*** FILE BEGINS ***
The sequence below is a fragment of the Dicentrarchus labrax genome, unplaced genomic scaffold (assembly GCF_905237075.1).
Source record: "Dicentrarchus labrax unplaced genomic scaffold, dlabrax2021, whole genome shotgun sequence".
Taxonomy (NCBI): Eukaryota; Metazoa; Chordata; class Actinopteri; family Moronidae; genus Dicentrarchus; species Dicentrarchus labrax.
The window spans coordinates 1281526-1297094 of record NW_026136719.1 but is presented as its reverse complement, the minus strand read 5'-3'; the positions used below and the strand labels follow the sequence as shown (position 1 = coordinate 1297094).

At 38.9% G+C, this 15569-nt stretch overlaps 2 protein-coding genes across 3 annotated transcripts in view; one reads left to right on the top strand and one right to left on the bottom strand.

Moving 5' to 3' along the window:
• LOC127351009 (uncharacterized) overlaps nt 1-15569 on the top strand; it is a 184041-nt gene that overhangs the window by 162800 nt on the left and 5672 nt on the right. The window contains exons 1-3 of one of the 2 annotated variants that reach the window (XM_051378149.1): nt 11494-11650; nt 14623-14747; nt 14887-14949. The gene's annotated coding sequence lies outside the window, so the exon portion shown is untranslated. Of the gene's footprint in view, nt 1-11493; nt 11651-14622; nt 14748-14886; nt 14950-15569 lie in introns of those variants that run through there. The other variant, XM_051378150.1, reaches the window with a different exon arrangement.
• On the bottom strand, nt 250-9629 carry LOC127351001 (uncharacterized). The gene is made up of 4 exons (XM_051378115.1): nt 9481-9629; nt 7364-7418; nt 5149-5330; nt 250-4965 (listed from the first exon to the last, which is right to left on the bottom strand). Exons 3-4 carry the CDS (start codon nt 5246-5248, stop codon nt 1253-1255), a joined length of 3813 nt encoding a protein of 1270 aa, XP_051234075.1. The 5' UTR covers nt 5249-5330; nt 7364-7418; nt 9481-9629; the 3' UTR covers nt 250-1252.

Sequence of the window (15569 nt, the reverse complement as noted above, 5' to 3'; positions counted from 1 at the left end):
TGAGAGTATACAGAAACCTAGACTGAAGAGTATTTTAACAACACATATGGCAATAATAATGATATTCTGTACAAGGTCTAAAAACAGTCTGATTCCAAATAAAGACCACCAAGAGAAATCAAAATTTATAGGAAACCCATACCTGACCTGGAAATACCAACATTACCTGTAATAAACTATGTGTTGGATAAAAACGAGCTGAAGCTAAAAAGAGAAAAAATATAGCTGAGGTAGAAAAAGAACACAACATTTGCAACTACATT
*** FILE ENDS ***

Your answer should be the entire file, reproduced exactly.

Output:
The sequence below is a fragment of the Dicentrarchus labrax genome, unplaced genomic scaffold (assembly GCF_905237075.1).
Source record: "Dicentrarchus labrax unplaced genomic scaffold, dlabrax2021, whole genome shotgun sequence".
Taxonomy (NCBI): Eukaryota; Metazoa; Chordata; class Actinopteri; family Moronidae; genus Dicentrarchus; species Dicentrarchus labrax.
The window spans coordinates 1281526-1297094 of record NW_026136719.1 but is presented as its reverse complement, the minus strand read 5'-3'; the positions used below and the strand labels follow the sequence as shown (position 1 = coordinate 1297094).

At 38.9% G+C, this 15569-nt stretch overlaps 2 protein-coding genes across 3 annotated transcripts in view; one reads left to right on the top strand and one right to left on the bottom strand.

Moving 5' to 3' along the window:
• LOC127351009 (uncharacterized) overlaps nt 1-15569 on the top strand; it is a 184041-nt gene that overhangs the window by 162800 nt on the left and 5672 nt on the right. The window contains exons 1-3 of one of the 2 annotated variants that reach the window (XM_051378149.1): nt 11494-11650; nt 14623-14747; nt 14887-14949. The gene's annotated coding sequence lies outside the window, so the exon portion shown is untranslated. Of the gene's footprint in view, nt 1-11493; nt 11651-14622; nt 14748-14886; nt 14950-15569 lie in introns of those variants that run through there. The other variant, XM_051378150.1, reaches the window with a different exon arrangement.
• On the bottom strand, nt 250-9629 carry LOC127351001 (uncharacterized). The gene is made up of 4 exons (XM_051378115.1): nt 9481-9629; nt 7364-7418; nt 5149-5330; nt 250-4965 (listed from the first exon to the last, which is right to left on the bottom strand). Exons 3-4 carry the CDS (start codon nt 5246-5248, stop codon nt 1253-1255), a joined length of 3813 nt encoding a protein of 1270 aa, XP_051234075.1. The 5' UTR covers nt 5249-5330; nt 7364-7418; nt 9481-9629; the 3' UTR covers nt 250-1252.

Sequence of the window (15569 nt, the reverse complement as noted above, 5' to 3'; positions counted from 1 at the left end):
TGAGAGTATACAGAAACCTAGACTGAAGAGTATTTTAACAACACATATGGCAATAATAATGATATTCTGTACAAGGTCTAAAAACAGTCTGATTCCAAATAAAGACCACCAAGAGAAATCAAAATTTATAGGAAACCCATACCTGACCTGGAAATACCAACATTACCTGTAATAAACTATGTGTTGGATAAAAACGAGCTGAAGCTAAAAAGAGAAAAAATATAGCTGAGGTAGAAAAAGAACACAACATTTGCAACTACATT